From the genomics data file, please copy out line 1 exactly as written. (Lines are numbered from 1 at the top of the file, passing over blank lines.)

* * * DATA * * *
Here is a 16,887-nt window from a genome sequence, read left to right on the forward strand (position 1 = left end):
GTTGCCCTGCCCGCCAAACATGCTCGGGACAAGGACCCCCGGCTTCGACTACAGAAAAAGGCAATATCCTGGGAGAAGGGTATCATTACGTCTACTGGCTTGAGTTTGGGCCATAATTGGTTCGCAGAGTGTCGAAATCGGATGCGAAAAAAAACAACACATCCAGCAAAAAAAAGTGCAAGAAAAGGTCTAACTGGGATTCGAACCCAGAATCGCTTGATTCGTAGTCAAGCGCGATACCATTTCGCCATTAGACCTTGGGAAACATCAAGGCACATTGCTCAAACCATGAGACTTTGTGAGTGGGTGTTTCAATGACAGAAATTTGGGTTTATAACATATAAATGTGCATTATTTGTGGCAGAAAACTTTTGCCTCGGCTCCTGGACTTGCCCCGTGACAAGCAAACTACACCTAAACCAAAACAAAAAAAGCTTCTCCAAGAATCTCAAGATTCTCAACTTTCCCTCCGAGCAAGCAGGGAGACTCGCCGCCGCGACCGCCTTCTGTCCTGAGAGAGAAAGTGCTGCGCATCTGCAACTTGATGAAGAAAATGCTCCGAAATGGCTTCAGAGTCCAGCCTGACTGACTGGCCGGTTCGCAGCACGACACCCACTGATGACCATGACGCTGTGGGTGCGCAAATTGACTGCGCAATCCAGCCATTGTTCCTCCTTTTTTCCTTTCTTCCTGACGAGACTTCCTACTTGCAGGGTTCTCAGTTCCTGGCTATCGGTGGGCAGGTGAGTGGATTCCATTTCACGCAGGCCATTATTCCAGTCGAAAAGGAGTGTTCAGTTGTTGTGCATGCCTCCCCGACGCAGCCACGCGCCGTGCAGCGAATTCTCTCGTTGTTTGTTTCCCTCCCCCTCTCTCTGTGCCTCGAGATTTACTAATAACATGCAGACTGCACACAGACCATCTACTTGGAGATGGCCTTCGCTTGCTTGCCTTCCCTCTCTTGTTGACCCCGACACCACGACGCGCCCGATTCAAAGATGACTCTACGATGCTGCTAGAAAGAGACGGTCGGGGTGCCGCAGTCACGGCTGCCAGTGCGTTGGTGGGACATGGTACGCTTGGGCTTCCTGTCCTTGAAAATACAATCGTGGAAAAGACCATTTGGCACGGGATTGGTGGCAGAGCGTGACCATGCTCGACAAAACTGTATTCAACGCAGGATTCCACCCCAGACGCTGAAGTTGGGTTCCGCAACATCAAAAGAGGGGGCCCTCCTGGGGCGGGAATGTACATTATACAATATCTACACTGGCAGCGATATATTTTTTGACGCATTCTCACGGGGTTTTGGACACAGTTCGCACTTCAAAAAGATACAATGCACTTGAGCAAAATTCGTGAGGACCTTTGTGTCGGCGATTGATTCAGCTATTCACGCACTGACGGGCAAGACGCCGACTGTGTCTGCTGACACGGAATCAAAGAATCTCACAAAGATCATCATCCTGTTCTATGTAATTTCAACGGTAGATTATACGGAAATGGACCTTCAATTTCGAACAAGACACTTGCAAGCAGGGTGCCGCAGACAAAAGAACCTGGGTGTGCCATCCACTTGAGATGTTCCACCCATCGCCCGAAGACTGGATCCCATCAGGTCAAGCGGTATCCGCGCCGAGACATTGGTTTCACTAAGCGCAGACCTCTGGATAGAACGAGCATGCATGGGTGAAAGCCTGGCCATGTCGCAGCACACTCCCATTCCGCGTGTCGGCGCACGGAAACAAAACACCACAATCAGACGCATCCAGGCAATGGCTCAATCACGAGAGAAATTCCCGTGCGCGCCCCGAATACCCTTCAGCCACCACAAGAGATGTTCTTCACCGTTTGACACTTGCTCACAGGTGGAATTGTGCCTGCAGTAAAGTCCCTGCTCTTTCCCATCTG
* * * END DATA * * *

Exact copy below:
Here is a 16,887-nt window from a genome sequence, read left to right on the forward strand (position 1 = left end):